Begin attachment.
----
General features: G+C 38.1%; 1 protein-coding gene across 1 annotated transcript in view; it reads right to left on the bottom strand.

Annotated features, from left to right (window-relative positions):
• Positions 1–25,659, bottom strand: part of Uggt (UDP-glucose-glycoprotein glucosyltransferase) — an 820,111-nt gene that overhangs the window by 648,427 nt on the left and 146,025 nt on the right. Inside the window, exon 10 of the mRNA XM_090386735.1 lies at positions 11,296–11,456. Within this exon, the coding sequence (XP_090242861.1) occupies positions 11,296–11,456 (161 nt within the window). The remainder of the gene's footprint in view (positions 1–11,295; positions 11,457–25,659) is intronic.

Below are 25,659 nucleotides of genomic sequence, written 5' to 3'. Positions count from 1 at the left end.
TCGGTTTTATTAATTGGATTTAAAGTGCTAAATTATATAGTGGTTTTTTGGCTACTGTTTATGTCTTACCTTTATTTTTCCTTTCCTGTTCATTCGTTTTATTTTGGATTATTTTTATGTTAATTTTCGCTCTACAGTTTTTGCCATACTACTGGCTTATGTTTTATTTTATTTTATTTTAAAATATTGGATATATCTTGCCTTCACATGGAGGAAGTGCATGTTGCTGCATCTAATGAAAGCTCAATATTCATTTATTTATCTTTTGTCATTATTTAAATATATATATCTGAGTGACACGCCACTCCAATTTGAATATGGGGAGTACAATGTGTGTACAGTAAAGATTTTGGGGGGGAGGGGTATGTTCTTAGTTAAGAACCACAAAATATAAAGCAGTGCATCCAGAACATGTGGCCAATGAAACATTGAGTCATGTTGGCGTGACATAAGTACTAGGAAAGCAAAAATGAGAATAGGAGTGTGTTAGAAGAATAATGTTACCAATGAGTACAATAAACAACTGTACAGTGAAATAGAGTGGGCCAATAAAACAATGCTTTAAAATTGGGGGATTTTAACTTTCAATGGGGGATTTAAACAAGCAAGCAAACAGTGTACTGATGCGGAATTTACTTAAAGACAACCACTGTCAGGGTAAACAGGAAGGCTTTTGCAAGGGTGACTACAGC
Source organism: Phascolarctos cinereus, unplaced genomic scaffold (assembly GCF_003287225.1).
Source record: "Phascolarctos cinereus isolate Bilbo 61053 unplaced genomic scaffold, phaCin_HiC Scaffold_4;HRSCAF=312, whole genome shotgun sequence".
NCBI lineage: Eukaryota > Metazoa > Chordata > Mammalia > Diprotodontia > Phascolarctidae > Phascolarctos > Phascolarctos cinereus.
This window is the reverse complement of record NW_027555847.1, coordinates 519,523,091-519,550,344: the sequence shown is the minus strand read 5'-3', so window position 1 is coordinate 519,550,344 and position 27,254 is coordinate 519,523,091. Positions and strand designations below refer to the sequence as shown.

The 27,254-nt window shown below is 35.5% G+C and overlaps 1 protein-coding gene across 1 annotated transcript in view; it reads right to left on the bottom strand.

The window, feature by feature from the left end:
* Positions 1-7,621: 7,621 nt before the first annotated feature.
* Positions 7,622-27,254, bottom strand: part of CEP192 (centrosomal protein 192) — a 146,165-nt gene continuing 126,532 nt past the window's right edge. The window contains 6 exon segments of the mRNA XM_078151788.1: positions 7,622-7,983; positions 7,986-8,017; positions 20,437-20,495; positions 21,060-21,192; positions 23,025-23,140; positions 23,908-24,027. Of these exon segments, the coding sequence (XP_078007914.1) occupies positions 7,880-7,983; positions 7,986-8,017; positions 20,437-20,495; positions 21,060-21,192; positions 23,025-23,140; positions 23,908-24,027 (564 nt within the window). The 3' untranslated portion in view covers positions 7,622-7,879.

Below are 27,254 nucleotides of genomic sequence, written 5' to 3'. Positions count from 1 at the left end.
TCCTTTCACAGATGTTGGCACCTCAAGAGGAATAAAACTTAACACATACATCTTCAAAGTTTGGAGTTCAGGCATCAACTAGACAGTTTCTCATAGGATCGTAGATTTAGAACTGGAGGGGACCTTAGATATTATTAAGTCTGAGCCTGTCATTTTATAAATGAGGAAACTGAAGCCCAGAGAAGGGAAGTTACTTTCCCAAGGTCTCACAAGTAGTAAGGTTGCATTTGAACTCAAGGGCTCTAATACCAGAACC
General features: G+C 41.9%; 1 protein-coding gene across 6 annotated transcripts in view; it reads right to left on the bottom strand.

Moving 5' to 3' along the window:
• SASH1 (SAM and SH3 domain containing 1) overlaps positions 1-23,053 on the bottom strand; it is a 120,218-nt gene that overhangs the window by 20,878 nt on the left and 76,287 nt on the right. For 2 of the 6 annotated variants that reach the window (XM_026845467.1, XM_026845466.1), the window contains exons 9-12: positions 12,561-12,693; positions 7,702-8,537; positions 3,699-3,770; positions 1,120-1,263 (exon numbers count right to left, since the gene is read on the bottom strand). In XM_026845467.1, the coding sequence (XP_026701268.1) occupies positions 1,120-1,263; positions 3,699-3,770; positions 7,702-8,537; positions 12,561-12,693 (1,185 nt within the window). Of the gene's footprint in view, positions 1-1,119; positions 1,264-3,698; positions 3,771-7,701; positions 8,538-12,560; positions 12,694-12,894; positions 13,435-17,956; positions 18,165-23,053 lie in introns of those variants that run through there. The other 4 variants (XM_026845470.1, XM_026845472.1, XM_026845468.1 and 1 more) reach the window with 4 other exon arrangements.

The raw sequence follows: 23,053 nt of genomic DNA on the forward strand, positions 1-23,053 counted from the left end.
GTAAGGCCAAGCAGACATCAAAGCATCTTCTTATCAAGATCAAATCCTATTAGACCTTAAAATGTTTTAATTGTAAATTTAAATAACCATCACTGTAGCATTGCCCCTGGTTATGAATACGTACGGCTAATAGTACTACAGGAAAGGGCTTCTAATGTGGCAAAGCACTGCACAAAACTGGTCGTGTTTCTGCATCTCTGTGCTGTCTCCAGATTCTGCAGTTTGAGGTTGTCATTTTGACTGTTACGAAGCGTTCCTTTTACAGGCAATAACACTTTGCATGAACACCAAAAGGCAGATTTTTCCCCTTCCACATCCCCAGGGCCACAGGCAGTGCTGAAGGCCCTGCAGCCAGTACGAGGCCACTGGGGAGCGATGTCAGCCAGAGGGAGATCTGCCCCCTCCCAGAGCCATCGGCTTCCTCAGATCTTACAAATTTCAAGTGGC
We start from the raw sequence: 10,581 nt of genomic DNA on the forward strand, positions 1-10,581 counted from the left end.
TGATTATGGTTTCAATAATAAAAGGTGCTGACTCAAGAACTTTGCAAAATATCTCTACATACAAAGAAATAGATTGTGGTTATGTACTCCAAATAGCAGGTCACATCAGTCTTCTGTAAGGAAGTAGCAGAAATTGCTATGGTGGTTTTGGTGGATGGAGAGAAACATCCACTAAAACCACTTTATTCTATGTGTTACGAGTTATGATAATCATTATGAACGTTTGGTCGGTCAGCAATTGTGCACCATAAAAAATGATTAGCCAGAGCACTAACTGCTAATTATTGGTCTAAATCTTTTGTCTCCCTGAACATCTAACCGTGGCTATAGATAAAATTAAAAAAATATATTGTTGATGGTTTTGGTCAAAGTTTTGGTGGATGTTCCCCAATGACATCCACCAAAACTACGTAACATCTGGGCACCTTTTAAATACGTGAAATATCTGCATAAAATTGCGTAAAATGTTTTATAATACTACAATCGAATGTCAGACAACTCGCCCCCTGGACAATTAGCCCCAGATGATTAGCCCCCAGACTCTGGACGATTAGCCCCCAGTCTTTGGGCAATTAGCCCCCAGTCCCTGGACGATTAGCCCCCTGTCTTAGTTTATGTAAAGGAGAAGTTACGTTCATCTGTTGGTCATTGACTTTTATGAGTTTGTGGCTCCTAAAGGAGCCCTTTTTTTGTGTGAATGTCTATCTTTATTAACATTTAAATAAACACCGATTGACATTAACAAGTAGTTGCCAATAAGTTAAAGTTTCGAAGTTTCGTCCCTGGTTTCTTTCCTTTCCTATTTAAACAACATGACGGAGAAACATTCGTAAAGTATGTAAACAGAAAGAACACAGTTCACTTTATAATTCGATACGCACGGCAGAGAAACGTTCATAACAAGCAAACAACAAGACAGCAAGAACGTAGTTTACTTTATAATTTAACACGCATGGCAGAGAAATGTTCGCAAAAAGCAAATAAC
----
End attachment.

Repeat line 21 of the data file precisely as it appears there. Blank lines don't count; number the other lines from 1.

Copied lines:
We start from the raw sequence: 10,581 nt of genomic DNA on the forward strand, positions 1-10,581 counted from the left end.